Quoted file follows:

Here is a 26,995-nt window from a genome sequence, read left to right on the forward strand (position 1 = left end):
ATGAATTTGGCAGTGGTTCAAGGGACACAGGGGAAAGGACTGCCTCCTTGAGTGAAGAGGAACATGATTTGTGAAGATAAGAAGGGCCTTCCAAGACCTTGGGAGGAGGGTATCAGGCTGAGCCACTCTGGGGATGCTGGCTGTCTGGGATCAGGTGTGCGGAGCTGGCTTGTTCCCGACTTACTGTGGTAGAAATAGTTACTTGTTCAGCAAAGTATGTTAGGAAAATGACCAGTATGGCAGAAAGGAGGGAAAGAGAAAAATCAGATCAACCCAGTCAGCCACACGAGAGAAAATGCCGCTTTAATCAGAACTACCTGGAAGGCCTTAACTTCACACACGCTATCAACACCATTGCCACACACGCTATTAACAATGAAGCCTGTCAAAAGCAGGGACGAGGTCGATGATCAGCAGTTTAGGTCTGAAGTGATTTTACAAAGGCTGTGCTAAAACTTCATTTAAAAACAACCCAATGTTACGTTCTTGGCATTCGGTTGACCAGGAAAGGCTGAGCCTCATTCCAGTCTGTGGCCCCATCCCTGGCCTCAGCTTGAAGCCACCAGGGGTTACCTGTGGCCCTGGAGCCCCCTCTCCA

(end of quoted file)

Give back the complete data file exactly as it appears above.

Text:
Here is a 26,995-nt window from a genome sequence, read left to right on the forward strand (position 1 = left end):
ATGAATTTGGCAGTGGTTCAAGGGACACAGGGGAAAGGACTGCCTCCTTGAGTGAAGAGGAACATGATTTGTGAAGATAAGAAGGGCCTTCCAAGACCTTGGGAGGAGGGTATCAGGCTGAGCCACTCTGGGGATGCTGGCTGTCTGGGATCAGGTGTGCGGAGCTGGCTTGTTCCCGACTTACTGTGGTAGAAATAGTTACTTGTTCAGCAAAGTATGTTAGGAAAATGACCAGTATGGCAGAAAGGAGGGAAAGAGAAAAATCAGATCAACCCAGTCAGCCACACGAGAGAAAATGCCGCTTTAATCAGAACTACCTGGAAGGCCTTAACTTCACACACGCTATCAACACCATTGCCACACACGCTATTAACAATGAAGCCTGTCAAAAGCAGGGACGAGGTCGATGATCAGCAGTTTAGGTCTGAAGTGATTTTACAAAGGCTGTGCTAAAACTTCATTTAAAAACAACCCAATGTTACGTTCTTGGCATTCGGTTGACCAGGAAAGGCTGAGCCTCATTCCAGTCTGTGGCCCCATCCCTGGCCTCAGCTTGAAGCCACCAGGGGTTACCTGTGGCCCTGGAGCCCCCTCTCCA